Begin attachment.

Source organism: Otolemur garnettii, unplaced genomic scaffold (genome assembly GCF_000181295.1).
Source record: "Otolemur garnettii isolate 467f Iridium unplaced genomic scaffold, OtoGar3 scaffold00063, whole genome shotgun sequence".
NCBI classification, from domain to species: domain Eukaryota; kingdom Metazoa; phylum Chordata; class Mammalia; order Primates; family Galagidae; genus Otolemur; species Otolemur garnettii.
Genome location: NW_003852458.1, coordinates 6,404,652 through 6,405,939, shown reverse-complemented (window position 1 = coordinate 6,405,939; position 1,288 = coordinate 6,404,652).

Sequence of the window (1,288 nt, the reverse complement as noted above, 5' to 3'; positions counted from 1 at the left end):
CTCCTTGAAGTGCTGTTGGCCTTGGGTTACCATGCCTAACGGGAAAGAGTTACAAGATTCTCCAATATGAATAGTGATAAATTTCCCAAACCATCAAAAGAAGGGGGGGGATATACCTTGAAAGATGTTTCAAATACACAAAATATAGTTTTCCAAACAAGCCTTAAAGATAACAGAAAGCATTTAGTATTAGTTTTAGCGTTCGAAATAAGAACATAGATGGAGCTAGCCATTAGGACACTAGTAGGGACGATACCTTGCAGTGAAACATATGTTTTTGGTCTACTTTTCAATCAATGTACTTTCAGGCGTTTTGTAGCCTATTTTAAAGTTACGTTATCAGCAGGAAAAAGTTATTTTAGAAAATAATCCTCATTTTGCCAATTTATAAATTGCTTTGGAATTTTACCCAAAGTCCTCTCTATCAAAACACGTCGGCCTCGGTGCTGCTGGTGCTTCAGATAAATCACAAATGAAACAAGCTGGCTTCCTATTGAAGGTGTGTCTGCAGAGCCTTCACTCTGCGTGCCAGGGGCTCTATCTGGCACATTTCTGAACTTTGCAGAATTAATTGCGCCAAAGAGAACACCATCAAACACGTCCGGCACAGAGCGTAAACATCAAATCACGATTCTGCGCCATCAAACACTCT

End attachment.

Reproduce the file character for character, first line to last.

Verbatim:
Source organism: Otolemur garnettii, unplaced genomic scaffold (genome assembly GCF_000181295.1).
Source record: "Otolemur garnettii isolate 467f Iridium unplaced genomic scaffold, OtoGar3 scaffold00063, whole genome shotgun sequence".
NCBI classification, from domain to species: domain Eukaryota; kingdom Metazoa; phylum Chordata; class Mammalia; order Primates; family Galagidae; genus Otolemur; species Otolemur garnettii.
Genome location: NW_003852458.1, coordinates 6,404,652 through 6,405,939, shown reverse-complemented (window position 1 = coordinate 6,405,939; position 1,288 = coordinate 6,404,652).

Sequence of the window (1,288 nt, the reverse complement as noted above, 5' to 3'; positions counted from 1 at the left end):
CTCCTTGAAGTGCTGTTGGCCTTGGGTTACCATGCCTAACGGGAAAGAGTTACAAGATTCTCCAATATGAATAGTGATAAATTTCCCAAACCATCAAAAGAAGGGGGGGGATATACCTTGAAAGATGTTTCAAATACACAAAATATAGTTTTCCAAACAAGCCTTAAAGATAACAGAAAGCATTTAGTATTAGTTTTAGCGTTCGAAATAAGAACATAGATGGAGCTAGCCATTAGGACACTAGTAGGGACGATACCTTGCAGTGAAACATATGTTTTTGGTCTACTTTTCAATCAATGTACTTTCAGGCGTTTTGTAGCCTATTTTAAAGTTACGTTATCAGCAGGAAAAAGTTATTTTAGAAAATAATCCTCATTTTGCCAATTTATAAATTGCTTTGGAATTTTACCCAAAGTCCTCTCTATCAAAACACGTCGGCCTCGGTGCTGCTGGTGCTTCAGATAAATCACAAATGAAACAAGCTGGCTTCCTATTGAAGGTGTGTCTGCAGAGCCTTCACTCTGCGTGCCAGGGGCTCTATCTGGCACATTTCTGAACTTTGCAGAATTAATTGCGCCAAAGAGAACACCATCAAACACGTCCGGCACAGAGCGTAAACATCAAATCACGATTCTGCGCCATCAAACACTCT